I am trying to account for the errors in double arithmetic in a C# program I am writing, and came up with this first solution that seems to work well for most cases:

    double errorMargins = returnDouble * Double.Parse(Unit_Class_Library.Properties.Resources.AcceptedDeviationConstant);
    double roundedValue = 0;
    for (int i = 1; i <= returnDoubleAsString.Length; i++)
        roundedValue = RoundToSignificantDigits(returnDouble, i);
        if (Math.Abs(roundedValue - returnDouble) < Double.Parse(Unit_Class_Library.Properties.Resources.AcceptedDeviationConstant))
            returnDouble = roundedValue;
            i = returnDoubleAsString.Length;


    return returnDouble;

public static double RoundToSignificantDigits(double d, int digits)
    if (d == 0)
        return 0;

    bool isNegative = false;
    if (d < 0)
        isNegative = true;

    double scale = Math.Pow(10, Math.Floor(Math.Log10(Math.Abs(d))) + 1);
    double returnValue =  scale * Math.Round(d / scale, digits);

    if (isNegative)
        returnValue = -returnValue;

    return returnValue;

However, I found that when you convert a number to a string it rounds the number making the above function not work.

For example, when 720.72499999999991 is inputted (with a AcceptedDeviationConstant of 0.000000001), the double as string would be "720.725" which causes the above loop to exit prematurely and not do its job leaving the number as 720.72499999999991. So what I did was convert the double to a string and then back to a double (the code block below) and this seems to work how I wanted it too, returning 720.725 in the above example.

string returnDoubleAsString = "" + returnDouble;
returnDouble = double.Parse(returnDoubleAsString);

I was wondering if it is okay to just leave it as the second one but it seems "improper" to do it like this. If it is okay in practice, what kind of comment should I leave to make it clear to other programmers what is going on and is there a link I can put in the comment that explains why this works?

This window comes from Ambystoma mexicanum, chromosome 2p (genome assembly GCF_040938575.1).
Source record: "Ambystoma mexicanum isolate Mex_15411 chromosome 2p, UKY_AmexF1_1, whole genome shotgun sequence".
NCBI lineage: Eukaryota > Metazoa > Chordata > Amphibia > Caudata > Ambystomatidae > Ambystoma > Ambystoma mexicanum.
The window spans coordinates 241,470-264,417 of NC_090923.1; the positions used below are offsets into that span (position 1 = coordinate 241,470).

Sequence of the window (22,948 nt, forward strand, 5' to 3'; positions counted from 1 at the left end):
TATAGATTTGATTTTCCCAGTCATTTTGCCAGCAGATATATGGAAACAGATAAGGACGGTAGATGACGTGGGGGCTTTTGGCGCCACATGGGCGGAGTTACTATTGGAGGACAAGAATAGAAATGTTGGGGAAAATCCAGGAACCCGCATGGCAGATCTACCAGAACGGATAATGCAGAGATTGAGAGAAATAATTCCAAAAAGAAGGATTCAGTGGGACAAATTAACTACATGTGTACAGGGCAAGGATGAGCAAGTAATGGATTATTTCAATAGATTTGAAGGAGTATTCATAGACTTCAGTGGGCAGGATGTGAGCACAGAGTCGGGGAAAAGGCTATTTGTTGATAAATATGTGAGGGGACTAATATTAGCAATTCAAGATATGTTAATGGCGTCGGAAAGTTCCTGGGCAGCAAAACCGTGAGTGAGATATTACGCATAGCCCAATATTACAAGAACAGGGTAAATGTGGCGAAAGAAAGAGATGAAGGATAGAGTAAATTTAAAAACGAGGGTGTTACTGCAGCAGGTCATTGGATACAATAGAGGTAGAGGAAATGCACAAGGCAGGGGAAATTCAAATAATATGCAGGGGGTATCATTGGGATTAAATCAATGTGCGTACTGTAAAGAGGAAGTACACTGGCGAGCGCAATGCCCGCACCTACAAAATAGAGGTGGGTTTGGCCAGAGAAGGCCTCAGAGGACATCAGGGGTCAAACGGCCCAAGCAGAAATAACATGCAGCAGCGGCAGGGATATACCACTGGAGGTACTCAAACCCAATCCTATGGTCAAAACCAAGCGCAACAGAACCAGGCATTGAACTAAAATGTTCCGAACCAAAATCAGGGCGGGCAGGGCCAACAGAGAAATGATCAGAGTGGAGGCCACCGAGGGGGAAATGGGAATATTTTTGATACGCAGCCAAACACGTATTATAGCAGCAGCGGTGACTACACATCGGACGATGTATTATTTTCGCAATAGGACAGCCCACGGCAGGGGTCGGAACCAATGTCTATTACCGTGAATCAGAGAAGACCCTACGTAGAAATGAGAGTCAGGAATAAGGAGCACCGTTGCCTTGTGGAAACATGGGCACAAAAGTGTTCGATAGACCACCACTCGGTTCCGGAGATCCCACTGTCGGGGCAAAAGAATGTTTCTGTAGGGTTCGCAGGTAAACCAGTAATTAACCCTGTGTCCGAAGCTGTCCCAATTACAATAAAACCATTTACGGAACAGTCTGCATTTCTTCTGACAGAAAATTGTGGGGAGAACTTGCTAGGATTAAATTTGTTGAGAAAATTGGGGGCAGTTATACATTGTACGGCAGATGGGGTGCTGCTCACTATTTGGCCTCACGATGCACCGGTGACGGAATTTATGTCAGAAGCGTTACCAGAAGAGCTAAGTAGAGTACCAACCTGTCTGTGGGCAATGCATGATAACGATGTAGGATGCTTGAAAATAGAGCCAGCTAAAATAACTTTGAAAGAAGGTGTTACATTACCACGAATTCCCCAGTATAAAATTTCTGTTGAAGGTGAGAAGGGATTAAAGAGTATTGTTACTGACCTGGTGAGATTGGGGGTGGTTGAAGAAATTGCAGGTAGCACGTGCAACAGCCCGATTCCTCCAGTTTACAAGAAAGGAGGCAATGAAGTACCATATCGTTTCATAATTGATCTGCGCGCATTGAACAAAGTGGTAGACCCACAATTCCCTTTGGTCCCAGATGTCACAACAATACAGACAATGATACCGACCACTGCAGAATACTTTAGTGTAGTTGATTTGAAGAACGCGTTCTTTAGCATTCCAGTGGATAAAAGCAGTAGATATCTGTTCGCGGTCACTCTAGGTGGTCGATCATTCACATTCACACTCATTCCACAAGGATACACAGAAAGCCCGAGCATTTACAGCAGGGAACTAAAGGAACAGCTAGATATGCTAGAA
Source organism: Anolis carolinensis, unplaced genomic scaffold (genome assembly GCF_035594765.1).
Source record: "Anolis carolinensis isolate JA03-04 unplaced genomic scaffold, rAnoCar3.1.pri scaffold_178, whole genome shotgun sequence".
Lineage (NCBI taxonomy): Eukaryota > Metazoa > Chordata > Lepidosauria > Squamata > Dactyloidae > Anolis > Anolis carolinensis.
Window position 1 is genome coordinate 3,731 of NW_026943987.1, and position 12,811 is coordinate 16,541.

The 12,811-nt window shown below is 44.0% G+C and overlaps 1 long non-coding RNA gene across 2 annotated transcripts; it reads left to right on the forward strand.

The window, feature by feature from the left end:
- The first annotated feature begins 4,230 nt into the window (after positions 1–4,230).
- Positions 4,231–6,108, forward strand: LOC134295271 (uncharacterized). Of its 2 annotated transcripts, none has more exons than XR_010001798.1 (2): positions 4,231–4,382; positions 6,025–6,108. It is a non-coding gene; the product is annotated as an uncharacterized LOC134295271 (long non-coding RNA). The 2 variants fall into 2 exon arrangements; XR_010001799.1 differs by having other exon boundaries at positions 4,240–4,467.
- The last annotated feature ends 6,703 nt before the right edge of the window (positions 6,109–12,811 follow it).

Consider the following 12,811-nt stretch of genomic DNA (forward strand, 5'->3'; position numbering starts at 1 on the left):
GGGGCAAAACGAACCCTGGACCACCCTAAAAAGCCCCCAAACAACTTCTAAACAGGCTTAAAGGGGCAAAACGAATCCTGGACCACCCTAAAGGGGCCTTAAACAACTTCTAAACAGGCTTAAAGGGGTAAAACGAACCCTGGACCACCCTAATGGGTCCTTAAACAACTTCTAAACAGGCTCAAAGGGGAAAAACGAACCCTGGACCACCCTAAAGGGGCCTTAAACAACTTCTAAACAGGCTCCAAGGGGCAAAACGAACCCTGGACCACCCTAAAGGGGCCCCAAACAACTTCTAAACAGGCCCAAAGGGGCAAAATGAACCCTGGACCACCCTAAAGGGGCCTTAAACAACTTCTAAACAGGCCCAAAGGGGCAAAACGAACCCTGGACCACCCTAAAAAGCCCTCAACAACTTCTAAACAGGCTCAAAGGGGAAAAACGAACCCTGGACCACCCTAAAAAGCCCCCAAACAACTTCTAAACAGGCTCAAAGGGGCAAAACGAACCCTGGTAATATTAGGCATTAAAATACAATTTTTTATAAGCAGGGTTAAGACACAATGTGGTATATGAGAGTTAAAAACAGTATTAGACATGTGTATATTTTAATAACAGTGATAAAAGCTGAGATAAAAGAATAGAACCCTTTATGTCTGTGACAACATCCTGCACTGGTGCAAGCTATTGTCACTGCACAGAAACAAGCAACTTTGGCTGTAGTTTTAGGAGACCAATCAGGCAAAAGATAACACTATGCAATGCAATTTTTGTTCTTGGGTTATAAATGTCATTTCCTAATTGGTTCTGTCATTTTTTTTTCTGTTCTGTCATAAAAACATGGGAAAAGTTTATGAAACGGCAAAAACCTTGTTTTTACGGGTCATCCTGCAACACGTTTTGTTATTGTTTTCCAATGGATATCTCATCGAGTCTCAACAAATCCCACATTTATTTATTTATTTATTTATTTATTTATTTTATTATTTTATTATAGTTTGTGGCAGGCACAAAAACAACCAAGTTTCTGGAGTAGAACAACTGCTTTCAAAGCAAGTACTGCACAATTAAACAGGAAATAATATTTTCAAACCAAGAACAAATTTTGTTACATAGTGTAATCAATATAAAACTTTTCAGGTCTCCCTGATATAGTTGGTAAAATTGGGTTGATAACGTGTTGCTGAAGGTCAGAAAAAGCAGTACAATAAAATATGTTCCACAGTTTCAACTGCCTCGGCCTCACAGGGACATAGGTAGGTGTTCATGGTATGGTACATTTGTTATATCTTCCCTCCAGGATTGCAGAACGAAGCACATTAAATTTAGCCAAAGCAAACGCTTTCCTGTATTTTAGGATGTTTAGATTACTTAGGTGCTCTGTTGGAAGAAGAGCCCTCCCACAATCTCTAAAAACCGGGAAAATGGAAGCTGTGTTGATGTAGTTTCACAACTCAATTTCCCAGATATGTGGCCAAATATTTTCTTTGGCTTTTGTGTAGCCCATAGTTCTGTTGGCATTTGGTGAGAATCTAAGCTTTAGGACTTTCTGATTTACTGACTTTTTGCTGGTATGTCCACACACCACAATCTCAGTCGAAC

• \$\begingroup\$ if you are working witch such a big amount of precision, have you considered using decimal data type instead? \$\endgroup\$ – elios264 Sep 13 '14 at 13:34
  • \$\begingroup\$ This kind of operations on float values gives me the impression that you are working within a bad design. Why do you want to round a float value to a float value? Usually only when converting floats to string (for user consumption) this is useful. \$\endgroup\$ – Emanuele Paolini Sep 13 '14 at 13:56


Seems like C# has its own format specifier "R" Round trip

The round-trip ("R") format specifier guarantees that a numeric value that is converted to a string will be parsed back into the same numeric value. This format is supported only for the Single, Double, and BigInteger types.

public static double RoundTrip(double d)
    return Double.Parse(d.ToString("R"));


The way to represent floating point numbers exactly on a stream in readable format is to print out there representation in hex format (rather than decimal):

Not sure how it is done in C# or Java but I bet if you dig the exact same method is used down deep in these languages.

In C++ and C the methods are the same.
The C++ version.

double x = 5.6789;

std::cout << x << "\n";   // Human readable dot format.
                          // Has loss of precision as number may not 
                          // be exactly representable in decimal.

// This the equivalent of using the "%a" string formatter.
// fprintf(stdout, "%a\n", x);
std::cout.flags(std::ios_base::fixed | std::ios_base::scientific);
std::cout << x << "\n";   // Hex Format human readable (well nearly human readable)
                          // Prints each part of the float as a hex value
                          // That can be represented exactly.
                          // on a stream of char

Updated after reading: Printing double without losing precision

// In C++11 there is an additional manipulator
// that achieves the same affect.
std::cout << std::hexfloat << x << "\n";

The results:

5.6789                    // Easy to read (not exact)

0x1.6b7318fc50481p+2      // Difficult to read (but exact).

0x1.6b7318fc50481p+2      // Difficult to read (but exact).

You can use the exponential (scientific) notation format specifier when converting to string. E.g. (12345678).ToString("E2") produces "1.23E+007", returning one additional significant digit.

public static double RoundToSignificantDigits(double d, int digits)
    return Double.Parse(d.ToString("E" + (digits - 1).ToString()));

Note that the AcceptedDeviationConstant of 0.000000001 might fail for big numbers, as this accepted derivation may be smaller as the precision of large doubles. A Double value has up to 15 decimal digits of precision.

123456789.123456         (15 digits)

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